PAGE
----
When Fred Millar gets mad, he gets loud. And he drives fast. He's speeding through a hilly South Arlington neighborhood where, he says with increasing volume, he is fighting a battle for social justice.
For parking spaces.
Fred Millar discusses parking conditions in front of single-family homes on South Buchanan Street in Arlington.
(Photos Jonathan Ernst For The Washington Post)
To Millar, it's not just about a place to dump your car. It's about voiceless little guys vs. the wealthy, powerful elite. It's about a hardworking immigrant intimidated by the system vs. well-organized homeowner groups.
He lost the fight two years ago in the Douglas Park neighborhood. But with Arlington County proposing sweeping new parking regulations, Millar figured it was time to go nuclear.
"This is about genteel Arlington, with people fighting to maintain their property values and their privileges at the cost of inconveniencing the most vulnerable workers in our society," he practically shouts as he whizzes past a red-and-white sign that says: "Zone 22. Residential Permit Parking Only 6 PM - 12 AM."
The sign and others like it in this densely populated area went up after years of hostile battles over parking between homeowners and nearby apartment dwellers. Nasty notes were left on windshields. Orange cones were set out in front of houses to reserve places. Millar got to his car one morning to find that the air out had been let out of his tires.
Fred Millar is 63. He was a white South Carolina boy who went to a segregated school. He was a good Catholic who joined the seminary for six years at Notre Dame. Then the 1960s hit him. "Everybody was standing up," he said. Civil rights. Women's rights. Workers' rights. Making the world a better place seemed like a good way to spend the rest of his life.
As he careens through Douglas Park in a white Honda Civic, piles of paper strewed across the back seat, his keys jangle on a rubber band. He wears Rustler jeans and yellow-and-purple tennis shoes. And there are bumper stickers: "Health Care for All" and "If you Think the System is Working, Ask Someone Who Isn't."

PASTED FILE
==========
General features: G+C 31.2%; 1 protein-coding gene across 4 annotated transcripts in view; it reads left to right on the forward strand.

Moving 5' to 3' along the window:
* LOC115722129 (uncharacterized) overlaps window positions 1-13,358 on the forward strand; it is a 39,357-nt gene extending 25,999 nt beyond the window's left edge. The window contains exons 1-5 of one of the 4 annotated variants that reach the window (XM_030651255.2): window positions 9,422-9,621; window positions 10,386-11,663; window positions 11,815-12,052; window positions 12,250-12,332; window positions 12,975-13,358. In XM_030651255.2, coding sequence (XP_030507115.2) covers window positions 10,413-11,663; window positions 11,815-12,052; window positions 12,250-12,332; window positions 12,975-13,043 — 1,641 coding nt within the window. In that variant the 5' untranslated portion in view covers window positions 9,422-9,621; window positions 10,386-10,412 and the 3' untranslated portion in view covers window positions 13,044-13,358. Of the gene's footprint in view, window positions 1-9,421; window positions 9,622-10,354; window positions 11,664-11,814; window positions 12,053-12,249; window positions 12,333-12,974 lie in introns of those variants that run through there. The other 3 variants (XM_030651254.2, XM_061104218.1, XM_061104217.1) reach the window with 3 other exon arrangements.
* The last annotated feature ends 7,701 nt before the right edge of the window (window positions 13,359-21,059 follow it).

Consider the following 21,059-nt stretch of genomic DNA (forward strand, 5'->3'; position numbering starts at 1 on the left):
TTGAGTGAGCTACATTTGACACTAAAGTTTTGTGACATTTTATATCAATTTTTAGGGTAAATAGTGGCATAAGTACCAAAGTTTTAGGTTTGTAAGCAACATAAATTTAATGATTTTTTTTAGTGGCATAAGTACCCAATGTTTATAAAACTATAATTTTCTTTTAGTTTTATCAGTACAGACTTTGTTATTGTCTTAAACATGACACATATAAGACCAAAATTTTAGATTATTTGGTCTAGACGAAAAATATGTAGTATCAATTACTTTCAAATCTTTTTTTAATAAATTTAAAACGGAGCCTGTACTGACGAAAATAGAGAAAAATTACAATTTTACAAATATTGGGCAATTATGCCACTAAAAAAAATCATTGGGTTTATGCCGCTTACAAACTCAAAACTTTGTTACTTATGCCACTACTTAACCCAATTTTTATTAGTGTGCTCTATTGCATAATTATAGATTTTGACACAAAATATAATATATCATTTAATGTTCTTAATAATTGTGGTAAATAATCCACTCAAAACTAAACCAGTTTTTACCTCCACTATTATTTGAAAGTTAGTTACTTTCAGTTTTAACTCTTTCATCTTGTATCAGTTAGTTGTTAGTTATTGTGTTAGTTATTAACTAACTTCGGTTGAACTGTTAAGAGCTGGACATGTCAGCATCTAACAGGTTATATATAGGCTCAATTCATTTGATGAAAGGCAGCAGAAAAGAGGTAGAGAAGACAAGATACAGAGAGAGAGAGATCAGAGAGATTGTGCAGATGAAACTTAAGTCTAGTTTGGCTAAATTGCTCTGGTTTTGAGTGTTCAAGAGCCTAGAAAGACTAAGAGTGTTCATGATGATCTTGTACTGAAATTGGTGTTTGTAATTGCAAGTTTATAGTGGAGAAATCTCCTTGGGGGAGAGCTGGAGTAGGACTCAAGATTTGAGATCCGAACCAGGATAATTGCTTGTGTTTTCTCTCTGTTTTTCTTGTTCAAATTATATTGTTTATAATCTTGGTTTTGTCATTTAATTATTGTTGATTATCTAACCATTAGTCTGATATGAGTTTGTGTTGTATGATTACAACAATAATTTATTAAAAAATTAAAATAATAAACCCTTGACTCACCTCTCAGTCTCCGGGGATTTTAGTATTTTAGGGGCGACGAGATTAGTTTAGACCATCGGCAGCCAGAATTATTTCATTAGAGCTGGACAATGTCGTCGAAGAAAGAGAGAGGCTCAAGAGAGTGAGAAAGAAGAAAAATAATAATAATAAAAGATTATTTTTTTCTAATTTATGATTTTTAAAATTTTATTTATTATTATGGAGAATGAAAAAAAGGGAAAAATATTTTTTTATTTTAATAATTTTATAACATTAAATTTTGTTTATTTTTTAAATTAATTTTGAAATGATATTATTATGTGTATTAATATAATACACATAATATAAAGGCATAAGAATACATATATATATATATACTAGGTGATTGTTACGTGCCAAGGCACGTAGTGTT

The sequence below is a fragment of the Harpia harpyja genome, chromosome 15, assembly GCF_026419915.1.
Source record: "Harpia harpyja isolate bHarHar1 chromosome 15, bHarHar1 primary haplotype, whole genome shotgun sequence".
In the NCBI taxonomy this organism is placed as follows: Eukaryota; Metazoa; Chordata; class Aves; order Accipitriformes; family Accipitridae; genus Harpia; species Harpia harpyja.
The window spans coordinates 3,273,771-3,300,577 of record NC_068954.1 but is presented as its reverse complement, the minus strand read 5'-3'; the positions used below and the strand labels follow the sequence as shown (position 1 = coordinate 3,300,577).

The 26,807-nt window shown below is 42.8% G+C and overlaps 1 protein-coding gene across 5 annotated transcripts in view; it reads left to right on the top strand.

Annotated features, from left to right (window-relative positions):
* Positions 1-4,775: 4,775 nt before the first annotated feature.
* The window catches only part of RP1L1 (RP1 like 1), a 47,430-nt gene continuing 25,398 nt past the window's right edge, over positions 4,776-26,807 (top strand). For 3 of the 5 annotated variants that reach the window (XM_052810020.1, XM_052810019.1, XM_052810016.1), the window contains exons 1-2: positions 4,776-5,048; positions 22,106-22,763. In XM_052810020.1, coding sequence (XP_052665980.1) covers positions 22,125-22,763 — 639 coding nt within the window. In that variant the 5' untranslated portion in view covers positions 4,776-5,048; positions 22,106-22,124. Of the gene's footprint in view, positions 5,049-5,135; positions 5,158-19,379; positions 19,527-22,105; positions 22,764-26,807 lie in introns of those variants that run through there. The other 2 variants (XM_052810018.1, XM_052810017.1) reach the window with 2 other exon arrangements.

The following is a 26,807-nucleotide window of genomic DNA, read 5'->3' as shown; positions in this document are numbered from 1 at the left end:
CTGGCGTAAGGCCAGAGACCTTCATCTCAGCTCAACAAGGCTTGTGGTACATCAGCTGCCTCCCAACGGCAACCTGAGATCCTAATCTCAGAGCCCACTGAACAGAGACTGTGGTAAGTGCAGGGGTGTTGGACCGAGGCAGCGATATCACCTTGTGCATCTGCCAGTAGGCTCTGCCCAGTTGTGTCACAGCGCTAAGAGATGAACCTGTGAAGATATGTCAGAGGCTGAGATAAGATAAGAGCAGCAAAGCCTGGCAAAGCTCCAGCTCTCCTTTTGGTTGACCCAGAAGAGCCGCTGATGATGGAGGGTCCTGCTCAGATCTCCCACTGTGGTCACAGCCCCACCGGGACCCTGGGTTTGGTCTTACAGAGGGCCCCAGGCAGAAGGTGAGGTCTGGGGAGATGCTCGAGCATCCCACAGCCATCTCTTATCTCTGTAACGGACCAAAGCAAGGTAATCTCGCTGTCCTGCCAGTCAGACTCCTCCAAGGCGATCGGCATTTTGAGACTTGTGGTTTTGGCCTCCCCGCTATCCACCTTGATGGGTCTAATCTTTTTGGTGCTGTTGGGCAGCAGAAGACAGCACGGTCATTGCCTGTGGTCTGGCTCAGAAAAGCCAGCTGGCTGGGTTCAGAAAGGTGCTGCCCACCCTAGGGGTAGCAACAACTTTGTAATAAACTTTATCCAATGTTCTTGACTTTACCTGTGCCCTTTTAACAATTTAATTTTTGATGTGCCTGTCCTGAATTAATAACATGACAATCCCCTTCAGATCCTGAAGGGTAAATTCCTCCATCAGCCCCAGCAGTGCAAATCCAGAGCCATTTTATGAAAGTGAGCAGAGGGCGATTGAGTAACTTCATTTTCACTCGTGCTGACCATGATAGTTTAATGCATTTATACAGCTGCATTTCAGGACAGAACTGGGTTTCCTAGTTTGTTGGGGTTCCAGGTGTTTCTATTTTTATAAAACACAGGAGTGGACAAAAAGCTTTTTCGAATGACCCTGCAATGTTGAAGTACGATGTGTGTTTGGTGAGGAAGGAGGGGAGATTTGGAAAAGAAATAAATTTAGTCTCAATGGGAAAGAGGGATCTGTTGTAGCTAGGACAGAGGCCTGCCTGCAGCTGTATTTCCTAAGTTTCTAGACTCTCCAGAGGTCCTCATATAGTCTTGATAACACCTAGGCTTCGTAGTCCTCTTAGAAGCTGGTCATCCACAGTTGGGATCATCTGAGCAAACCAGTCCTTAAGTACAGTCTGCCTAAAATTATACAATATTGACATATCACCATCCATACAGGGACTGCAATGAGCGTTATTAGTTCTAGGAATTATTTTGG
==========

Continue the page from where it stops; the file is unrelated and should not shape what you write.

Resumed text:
A divorced father of two girls, he has a doctorate in urban sociology and lived in a group house in Dupont Circle for 17 years while working for the environmental group Friends of the Earth.
By day, he works as a consultant on homeland security projects, among them lobbying to keep trains carrying toxic cargo out of the District. By night, he is often the sole tenant to show up at community parking forums. (He's tried to get petitions going, but his Spanish, he admits, doesn't go much beyond "Tengamos una problema de parkeo.")
"Sometimes at these meetings, there are 58 homeowners and just me," he says. "They roll their eyes. They mock me as Mother Teresa. They're not afraid of me. What can make a difference for Arlington County now is shame."
South Arlington is filled with brick garden apartment complexes built in the 1940s and 1950s, most with one parking space per apartment. But each apartment today often houses two to four adults, sometimes more. Many are recent immigrants from Latin America, Pakistan, Ethiopia and elsewhere. One parking space is seldom enough.
So the apartment dwellers, Millar among them, have had to park on neighborhood streets. That's meant that homeowners have returned home to find strange cars in front of their houses and no place to park for blocks.
The county eventually agreed to create nighttime residential parking zones in Douglas Park and Columbia Forest, which kept apartment dwellers from parking on neighborhood streets.